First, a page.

3 Bold Actions IT Organizations Need to Take for the Future

The now normal will continue to present organizations with challenges as things start to settle in, and new routines are established. And just as with the beginning of the pandemic, the IT organization has an opportunity to lead the way as businesses learn to navigate the now normal. Here are three bold actions IT organizations should do for the future. Revisit the enablement of the service desk—At the advent of the pandemic, new or expanded use of technology was rapidly implemented across organizations in a matter of days. As a result, the service desk inherited the tasks of not only supporting those technologies, but in many cases, acting as real-time trainers to employees. Compounding the situation was that service desk agents were also working from home, and in many cases, lacked the tools and resources to provide the level of support demanded by the organization. Ensure service desk agents who work from home have the tools and technologies they need, such as multiple monitors, soft phones, and high-speed internet. Enhance self-service options—The work-from-anywhere environment demands enhanced employee self-service options. This means further automation is needed. But before this can happen, IT must clearly define its service offerings and map the workflows that enable those offerings, removing as much human intervention as possible. This also means IT must up its game when it comes to knowledge articles. In many IT shops, knowledge articles are written in a technical tone, never intended for end users. To enhance the self-service experience, relevant, timely, and accurate knowledge articles must be developed with the consumer in mind. Audit and optimize workflows—With the evolution to working from anywhere, IT workflows could use a checkup. Fixing ineffective or inefficient workflows is the way to work smarter, not harder—and without impacting already constrained IT budgets. Despite the challenges of the last year, IT organizations provided the leadership and know-how needed to keep businesses in business. As businesses begin to emerge from the pandemic, IT once again has the opportunity to deliver impactful business value and be a steady force in the face of uncertainty; this is the time to implement cost-effective solutions to avoid expensive investments that may not cater to your organization’s needs. [i] Gratton, Lynda. (May-June 2021). How to Do Hybrid Right. HBR, Volume 99(3), pp 66-74.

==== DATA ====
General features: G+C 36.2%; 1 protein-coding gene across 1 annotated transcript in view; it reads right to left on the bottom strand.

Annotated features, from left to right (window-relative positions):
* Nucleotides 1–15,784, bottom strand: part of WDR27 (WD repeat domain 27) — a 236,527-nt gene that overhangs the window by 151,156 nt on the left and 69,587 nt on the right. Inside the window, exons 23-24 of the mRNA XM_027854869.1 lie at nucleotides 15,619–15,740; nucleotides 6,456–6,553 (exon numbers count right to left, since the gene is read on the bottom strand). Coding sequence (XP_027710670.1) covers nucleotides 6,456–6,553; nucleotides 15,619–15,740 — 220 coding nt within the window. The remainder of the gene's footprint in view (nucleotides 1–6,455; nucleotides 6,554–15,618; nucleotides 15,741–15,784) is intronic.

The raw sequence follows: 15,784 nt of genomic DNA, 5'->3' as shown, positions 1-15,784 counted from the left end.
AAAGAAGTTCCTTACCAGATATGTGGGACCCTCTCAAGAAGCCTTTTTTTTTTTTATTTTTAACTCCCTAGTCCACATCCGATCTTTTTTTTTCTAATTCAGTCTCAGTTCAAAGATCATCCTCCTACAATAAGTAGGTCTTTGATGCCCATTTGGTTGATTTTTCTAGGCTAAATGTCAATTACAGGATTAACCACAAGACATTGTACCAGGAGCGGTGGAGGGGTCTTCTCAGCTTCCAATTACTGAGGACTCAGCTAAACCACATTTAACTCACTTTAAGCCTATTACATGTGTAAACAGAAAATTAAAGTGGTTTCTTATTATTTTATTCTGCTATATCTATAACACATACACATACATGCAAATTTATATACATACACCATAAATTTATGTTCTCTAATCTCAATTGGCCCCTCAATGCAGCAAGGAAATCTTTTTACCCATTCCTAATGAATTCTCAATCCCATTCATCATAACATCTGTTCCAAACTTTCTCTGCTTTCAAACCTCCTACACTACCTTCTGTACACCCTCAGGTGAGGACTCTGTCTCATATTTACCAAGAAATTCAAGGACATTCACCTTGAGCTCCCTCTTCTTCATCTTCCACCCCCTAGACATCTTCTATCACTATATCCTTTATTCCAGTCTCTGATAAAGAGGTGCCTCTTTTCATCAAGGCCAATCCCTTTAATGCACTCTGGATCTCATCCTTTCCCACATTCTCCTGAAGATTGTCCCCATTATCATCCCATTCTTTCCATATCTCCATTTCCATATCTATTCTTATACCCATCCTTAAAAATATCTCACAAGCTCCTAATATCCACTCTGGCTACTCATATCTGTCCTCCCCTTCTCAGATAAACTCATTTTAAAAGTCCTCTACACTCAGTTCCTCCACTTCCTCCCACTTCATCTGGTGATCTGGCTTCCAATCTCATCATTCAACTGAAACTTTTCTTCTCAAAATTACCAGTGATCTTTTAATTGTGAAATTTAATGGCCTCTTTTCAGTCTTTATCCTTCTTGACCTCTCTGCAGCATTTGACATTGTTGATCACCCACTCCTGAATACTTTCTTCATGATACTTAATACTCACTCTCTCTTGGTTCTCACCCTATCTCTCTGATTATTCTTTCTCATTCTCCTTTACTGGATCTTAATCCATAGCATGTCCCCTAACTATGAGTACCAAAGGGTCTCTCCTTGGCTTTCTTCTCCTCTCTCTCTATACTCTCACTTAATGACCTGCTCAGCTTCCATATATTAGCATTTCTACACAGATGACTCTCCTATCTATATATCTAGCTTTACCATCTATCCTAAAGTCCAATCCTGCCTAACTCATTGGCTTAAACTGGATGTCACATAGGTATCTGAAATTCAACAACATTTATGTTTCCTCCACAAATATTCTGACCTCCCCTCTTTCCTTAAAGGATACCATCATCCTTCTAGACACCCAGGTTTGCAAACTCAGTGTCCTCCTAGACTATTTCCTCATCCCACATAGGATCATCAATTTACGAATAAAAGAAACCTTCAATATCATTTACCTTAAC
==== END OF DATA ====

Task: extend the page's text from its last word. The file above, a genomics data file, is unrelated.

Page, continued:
Doug Tedder
Doug is a recognized thought leader who is equally adept in interactions from senior leadership to day-to-day practitioners. His passion is helping and inspiring IT…